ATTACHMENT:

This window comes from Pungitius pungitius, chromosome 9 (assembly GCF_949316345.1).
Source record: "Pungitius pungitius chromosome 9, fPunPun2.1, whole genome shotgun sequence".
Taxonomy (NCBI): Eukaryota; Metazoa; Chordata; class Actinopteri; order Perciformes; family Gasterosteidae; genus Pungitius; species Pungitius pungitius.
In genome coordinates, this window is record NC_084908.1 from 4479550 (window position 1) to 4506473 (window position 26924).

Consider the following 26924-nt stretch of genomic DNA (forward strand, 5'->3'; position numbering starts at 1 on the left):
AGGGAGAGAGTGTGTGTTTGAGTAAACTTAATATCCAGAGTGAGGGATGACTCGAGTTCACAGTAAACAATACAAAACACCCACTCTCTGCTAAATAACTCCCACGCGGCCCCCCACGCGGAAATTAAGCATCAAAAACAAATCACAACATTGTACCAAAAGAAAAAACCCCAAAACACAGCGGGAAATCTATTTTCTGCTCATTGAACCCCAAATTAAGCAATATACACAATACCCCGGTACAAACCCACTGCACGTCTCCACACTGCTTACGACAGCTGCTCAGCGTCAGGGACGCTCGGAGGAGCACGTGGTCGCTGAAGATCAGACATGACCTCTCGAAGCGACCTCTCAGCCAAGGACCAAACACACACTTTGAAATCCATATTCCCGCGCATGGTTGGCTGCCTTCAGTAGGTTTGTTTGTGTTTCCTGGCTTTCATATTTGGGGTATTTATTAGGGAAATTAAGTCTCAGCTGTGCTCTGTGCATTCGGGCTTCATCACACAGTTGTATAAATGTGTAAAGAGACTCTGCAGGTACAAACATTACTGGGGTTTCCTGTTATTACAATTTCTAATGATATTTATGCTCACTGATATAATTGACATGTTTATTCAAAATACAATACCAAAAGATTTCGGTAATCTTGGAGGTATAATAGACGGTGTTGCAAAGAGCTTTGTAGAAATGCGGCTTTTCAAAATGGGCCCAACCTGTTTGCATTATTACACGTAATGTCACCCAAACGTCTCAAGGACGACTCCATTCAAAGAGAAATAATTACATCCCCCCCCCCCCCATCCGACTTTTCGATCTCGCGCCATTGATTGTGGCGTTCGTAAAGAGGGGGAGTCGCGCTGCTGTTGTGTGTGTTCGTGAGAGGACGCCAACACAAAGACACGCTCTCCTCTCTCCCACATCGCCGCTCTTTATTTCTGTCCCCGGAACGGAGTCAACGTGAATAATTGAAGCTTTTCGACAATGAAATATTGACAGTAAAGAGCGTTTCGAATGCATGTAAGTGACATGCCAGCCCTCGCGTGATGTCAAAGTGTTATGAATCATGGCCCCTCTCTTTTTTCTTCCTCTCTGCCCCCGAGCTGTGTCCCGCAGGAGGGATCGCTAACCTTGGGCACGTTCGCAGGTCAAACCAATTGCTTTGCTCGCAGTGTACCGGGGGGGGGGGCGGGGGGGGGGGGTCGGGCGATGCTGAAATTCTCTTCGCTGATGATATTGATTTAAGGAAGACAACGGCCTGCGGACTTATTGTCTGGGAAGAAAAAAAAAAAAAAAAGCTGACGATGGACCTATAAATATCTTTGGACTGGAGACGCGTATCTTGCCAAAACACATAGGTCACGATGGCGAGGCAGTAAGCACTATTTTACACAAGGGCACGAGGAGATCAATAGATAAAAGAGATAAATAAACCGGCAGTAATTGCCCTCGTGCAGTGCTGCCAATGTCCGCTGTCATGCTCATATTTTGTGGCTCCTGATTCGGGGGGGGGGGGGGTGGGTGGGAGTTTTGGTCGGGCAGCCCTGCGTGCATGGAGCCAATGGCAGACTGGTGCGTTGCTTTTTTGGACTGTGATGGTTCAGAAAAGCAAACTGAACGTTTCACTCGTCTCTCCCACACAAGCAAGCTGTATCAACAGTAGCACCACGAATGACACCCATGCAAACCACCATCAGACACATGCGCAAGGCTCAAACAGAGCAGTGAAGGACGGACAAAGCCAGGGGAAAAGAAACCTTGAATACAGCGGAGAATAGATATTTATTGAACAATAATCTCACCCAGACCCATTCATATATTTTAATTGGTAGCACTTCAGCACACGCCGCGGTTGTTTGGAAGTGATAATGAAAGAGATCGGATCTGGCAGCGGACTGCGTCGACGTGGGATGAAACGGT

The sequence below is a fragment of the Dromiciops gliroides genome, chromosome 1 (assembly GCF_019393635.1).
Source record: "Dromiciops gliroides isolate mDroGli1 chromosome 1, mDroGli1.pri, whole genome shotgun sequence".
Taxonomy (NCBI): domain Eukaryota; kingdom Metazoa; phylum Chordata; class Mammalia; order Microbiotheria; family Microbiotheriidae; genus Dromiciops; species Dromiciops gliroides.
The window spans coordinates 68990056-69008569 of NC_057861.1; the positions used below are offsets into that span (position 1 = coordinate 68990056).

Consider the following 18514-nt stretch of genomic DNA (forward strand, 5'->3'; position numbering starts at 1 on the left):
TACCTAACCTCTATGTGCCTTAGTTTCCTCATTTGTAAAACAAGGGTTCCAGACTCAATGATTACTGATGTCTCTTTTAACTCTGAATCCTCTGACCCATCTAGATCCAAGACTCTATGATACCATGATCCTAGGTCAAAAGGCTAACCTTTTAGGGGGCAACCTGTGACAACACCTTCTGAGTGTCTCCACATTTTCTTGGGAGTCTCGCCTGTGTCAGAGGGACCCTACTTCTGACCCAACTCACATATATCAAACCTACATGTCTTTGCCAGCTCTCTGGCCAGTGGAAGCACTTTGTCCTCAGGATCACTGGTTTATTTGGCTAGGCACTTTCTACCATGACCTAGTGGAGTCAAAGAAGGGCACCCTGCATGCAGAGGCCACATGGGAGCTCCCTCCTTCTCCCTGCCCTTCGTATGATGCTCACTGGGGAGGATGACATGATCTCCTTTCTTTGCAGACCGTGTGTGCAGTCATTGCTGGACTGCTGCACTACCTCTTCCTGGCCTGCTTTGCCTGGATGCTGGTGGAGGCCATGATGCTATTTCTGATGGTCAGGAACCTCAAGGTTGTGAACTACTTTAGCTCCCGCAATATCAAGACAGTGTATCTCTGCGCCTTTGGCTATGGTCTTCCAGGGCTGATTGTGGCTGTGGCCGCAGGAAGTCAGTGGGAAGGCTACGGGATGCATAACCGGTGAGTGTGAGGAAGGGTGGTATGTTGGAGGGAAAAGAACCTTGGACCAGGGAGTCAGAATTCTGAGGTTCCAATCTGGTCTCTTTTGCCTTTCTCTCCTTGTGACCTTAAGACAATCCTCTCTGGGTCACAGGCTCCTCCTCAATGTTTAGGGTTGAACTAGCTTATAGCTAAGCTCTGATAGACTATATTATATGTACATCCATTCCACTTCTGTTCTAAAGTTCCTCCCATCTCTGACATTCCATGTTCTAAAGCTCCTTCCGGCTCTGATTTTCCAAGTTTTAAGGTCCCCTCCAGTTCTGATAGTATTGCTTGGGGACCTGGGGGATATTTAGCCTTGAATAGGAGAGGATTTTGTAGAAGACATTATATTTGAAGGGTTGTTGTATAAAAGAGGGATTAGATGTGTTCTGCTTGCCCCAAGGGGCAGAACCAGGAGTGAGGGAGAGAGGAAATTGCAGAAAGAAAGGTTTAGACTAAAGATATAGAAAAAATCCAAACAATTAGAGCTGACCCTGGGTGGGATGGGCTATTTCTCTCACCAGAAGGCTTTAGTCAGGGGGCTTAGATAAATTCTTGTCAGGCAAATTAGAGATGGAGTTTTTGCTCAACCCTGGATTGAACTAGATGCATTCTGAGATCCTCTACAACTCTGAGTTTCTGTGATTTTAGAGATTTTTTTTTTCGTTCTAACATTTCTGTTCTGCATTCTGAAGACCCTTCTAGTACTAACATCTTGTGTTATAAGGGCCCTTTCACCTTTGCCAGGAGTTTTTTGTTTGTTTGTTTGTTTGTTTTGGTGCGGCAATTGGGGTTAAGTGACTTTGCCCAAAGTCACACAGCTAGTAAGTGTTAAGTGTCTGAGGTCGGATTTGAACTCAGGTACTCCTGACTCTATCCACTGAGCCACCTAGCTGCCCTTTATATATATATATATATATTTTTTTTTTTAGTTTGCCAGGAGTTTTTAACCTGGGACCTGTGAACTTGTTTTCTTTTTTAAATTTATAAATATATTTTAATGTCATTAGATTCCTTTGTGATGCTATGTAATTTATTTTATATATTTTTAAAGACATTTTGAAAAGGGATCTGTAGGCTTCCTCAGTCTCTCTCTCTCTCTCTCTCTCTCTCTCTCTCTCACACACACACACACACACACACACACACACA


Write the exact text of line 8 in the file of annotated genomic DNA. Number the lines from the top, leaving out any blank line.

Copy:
Source record: "Dromiciops gliroides isolate mDroGli1 chromosome 1, mDroGli1.pri, whole genome shotgun sequence".